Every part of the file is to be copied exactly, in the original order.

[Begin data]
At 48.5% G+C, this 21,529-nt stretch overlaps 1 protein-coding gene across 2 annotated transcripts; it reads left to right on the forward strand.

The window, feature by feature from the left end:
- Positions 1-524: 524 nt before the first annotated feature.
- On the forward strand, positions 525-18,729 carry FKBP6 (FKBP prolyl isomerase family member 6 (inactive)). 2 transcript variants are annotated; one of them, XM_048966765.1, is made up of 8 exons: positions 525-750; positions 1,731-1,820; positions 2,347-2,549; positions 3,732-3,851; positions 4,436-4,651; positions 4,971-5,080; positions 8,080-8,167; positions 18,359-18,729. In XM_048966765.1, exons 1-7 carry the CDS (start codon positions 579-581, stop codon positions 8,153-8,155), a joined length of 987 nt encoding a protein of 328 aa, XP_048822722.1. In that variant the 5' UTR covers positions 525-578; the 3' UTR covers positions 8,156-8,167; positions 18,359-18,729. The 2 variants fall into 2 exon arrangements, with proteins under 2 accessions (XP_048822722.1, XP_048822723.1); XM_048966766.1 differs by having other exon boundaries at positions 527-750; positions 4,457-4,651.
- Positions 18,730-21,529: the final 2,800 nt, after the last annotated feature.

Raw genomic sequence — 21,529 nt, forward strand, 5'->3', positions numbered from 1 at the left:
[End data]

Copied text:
At 48.5% G+C, this 21,529-nt stretch overlaps 1 protein-coding gene across 2 annotated transcripts; it reads left to right on the forward strand.

The window, feature by feature from the left end:
- Positions 1-524: 524 nt before the first annotated feature.
- On the forward strand, positions 525-18,729 carry FKBP6 (FKBP prolyl isomerase family member 6 (inactive)). 2 transcript variants are annotated; one of them, XM_048966765.1, is made up of 8 exons: positions 525-750; positions 1,731-1,820; positions 2,347-2,549; positions 3,732-3,851; positions 4,436-4,651; positions 4,971-5,080; positions 8,080-8,167; positions 18,359-18,729. In XM_048966765.1, exons 1-7 carry the CDS (start codon positions 579-581, stop codon positions 8,153-8,155), a joined length of 987 nt encoding a protein of 328 aa, XP_048822722.1. In that variant the 5' UTR covers positions 525-578; the 3' UTR covers positions 8,156-8,167; positions 18,359-18,729. The 2 variants fall into 2 exon arrangements, with proteins under 2 accessions (XP_048822722.1, XP_048822723.1); XM_048966766.1 differs by having other exon boundaries at positions 527-750; positions 4,457-4,651.
- Positions 18,730-21,529: the final 2,800 nt, after the last annotated feature.

Raw genomic sequence — 21,529 nt, forward strand, 5'->3', positions numbered from 1 at the left: